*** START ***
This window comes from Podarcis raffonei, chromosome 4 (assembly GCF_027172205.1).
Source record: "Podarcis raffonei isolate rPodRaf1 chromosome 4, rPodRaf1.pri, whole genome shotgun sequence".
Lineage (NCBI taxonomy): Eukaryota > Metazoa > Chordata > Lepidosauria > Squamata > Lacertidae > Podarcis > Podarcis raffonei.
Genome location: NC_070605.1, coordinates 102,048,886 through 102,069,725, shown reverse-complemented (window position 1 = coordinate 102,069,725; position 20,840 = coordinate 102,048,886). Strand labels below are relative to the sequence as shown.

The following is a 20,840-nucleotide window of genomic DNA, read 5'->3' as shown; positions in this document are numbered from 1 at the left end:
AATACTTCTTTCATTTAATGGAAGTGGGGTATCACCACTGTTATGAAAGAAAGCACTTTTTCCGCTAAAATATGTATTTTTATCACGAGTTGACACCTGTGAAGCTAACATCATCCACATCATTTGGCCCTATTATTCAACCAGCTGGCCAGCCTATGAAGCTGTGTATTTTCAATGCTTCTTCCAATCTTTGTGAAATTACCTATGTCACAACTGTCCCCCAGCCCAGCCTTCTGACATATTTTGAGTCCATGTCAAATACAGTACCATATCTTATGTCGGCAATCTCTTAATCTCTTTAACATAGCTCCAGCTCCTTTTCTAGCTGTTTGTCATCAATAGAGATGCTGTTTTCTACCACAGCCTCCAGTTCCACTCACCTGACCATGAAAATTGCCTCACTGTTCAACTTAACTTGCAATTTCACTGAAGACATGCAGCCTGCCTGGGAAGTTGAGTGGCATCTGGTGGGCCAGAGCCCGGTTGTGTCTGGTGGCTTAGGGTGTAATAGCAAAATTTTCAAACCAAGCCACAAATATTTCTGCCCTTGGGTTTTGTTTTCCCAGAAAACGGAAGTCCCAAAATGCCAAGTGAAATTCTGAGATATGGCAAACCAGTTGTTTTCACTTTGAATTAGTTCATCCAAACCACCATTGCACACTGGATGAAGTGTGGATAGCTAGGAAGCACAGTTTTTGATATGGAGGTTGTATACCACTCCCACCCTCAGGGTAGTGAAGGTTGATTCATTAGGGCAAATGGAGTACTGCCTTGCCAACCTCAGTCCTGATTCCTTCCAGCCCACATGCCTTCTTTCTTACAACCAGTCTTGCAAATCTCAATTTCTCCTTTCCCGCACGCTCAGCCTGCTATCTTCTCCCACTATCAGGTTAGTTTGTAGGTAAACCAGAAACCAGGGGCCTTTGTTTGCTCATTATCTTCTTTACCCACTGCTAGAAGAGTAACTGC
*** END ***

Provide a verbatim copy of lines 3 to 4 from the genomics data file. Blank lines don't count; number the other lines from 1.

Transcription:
Lineage (NCBI taxonomy): Eukaryota > Metazoa > Chordata > Lepidosauria > Squamata > Lacertidae > Podarcis > Podarcis raffonei.
Genome location: NC_070605.1, coordinates 102,048,886 through 102,069,725, shown reverse-complemented (window position 1 = coordinate 102,069,725; position 20,840 = coordinate 102,048,886). Strand labels below are relative to the sequence as shown.